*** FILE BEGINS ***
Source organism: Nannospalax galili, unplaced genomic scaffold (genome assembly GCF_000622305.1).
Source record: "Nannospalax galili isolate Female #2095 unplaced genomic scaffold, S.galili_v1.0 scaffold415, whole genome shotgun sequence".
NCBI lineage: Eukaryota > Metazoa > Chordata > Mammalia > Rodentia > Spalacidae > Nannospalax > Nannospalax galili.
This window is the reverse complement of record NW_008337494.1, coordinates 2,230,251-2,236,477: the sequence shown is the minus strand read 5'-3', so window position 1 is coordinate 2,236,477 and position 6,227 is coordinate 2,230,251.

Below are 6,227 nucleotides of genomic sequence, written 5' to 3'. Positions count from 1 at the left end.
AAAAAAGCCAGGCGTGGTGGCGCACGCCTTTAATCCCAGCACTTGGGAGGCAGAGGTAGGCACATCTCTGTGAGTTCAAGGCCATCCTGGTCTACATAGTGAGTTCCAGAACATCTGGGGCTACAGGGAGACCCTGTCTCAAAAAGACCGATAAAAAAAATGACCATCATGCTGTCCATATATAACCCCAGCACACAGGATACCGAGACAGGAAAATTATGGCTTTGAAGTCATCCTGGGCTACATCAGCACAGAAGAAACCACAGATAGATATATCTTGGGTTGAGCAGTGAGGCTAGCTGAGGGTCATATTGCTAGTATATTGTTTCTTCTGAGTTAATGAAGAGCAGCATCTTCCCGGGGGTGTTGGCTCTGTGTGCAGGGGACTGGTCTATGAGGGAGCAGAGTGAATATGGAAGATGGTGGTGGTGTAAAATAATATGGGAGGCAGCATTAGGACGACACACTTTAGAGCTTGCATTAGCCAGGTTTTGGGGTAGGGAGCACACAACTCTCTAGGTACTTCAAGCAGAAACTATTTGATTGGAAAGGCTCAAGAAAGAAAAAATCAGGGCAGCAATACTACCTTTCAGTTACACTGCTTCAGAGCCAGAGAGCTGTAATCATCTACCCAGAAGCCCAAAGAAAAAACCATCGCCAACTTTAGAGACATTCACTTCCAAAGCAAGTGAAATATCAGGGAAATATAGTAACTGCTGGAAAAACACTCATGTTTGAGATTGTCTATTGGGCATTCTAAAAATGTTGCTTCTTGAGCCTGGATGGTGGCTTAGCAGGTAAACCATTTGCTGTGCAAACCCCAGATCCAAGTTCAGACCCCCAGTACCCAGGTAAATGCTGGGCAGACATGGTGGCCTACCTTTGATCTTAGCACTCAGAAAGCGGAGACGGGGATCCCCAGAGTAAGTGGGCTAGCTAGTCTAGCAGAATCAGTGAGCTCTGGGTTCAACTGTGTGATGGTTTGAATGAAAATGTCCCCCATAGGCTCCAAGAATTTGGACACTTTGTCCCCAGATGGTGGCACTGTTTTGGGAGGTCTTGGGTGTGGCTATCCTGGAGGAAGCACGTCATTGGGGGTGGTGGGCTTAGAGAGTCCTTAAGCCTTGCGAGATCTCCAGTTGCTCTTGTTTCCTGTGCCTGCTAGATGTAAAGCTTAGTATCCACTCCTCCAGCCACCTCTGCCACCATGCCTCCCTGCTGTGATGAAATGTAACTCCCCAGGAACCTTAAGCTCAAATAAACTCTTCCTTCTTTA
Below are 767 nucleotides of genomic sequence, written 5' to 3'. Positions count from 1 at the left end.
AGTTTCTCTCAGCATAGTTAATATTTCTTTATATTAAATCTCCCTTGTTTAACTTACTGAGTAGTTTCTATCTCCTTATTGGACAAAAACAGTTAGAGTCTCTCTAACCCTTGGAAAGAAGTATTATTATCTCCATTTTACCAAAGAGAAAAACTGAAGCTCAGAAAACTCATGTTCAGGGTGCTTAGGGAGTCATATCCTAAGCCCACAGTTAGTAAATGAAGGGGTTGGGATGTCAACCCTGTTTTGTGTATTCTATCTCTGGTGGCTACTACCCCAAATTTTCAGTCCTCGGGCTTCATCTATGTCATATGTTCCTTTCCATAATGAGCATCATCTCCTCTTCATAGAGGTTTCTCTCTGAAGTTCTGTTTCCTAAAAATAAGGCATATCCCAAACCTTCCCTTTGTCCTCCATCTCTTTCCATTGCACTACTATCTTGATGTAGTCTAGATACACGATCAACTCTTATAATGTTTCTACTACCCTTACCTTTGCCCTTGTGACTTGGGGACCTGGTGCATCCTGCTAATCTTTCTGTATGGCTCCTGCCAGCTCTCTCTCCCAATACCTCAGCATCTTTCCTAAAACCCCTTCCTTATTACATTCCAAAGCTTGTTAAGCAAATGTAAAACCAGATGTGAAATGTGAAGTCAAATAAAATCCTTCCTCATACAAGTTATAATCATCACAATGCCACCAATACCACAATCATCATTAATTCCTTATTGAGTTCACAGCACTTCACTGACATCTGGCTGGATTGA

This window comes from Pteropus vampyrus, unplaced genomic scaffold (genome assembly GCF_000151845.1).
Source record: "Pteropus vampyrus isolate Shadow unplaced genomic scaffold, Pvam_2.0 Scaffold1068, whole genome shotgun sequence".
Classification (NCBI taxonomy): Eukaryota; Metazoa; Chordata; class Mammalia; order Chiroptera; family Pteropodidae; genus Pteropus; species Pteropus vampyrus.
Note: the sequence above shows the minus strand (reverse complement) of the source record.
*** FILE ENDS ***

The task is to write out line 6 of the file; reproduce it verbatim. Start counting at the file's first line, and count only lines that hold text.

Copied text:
AAAAAAGCCAGGCGTGGTGGCGCACGCCTTTAATCCCAGCACTTGGGAGGCAGAGGTAGGCACATCTCTGTGAGTTCAAGGCCATCCTGGTCTACATAGTGAGTTCCAGAACATCTGGGGCTACAGGGAGACCCTGTCTCAAAAAGACCGATAAAAAAAATGACCATCATGCTGTCCATATATAACCCCAGCACACAGGATACCGAGACAGGAAAATTATGGCTTTGAAGTCATCCTGGGCTACATCAGCACAGAAGAAACCACAGATAGATATATCTTGGGTTGAGCAGTGAGGCTAGCTGAGGGTCATATTGCTAGTATATTGTTTCTTCTGAGTTAATGAAGAGCAGCATCTTCCCGGGGGTGTTGGCTCTGTGTGCAGGGGACTGGTCTATGAGGGAGCAGAGTGAATATGGAAGATGGTGGTGGTGTAAAATAATATGGGAGGCAGCATTAGGACGACACACTTTAGAGCTTGCATTAGCCAGGTTTTGGGGTAGGGAGCACACAACTCTCTAGGTACTTCAAGCAGAAACTATTTGATTGGAAAGGCTCAAGAAAGAAAAAATCAGGGCAGCAATACTACCTTTCAGTTACACTGCTTCAGAGCCAGAGAGCTGTAATCATCTACCCAGAAGCCCAAAGAAAAAACCATCGCCAACTTTAGAGACATTCACTTCCAAAGCAAGTGAAATATCAGGGAAATATAGTAACTGCTGGAAAAACACTCATGTTTGAGATTGTCTATTGGGCATTCTAAAAATGTTGCTTCTTGAGCCTGGATGGTGGCTTAGCAGGTAAACCATTTGCTGTGCAAACCCCAGATCCAAGTTCAGACCCCCAGTACCCAGGTAAATGCTGGGCAGACATGGTGGCCTACCTTTGATCTTAGCACTCAGAAAGCGGAGACGGGGATCCCCAGAGTAAGTGGGCTAGCTAGTCTAGCAGAATCAGTGAGCTCTGGGTTCAACTGTGTGATGGTTTGAATGAAAATGTCCCCCATAGGCTCCAAGAATTTGGACACTTTGTCCCCAGATGGTGGCACTGTTTTGGGAGGTCTTGGGTGTGGCTATCCTGGAGGAAGCACGTCATTGGGGGTGGTGGGCTTAGAGAGTCCTTAAGCCTTGCGAGATCTCCAGTTGCTCTTGTTTCCTGTGCCTGCTAGATGTAAAGCTTAGTATCCACTCCTCCAGCCACCTCTGCCACCATGCCTCCCTGCTGTGATGAAATGTAACTCCCCAGGAACCTTAAGCTCAAATAAACTCTTCCTTCTTTA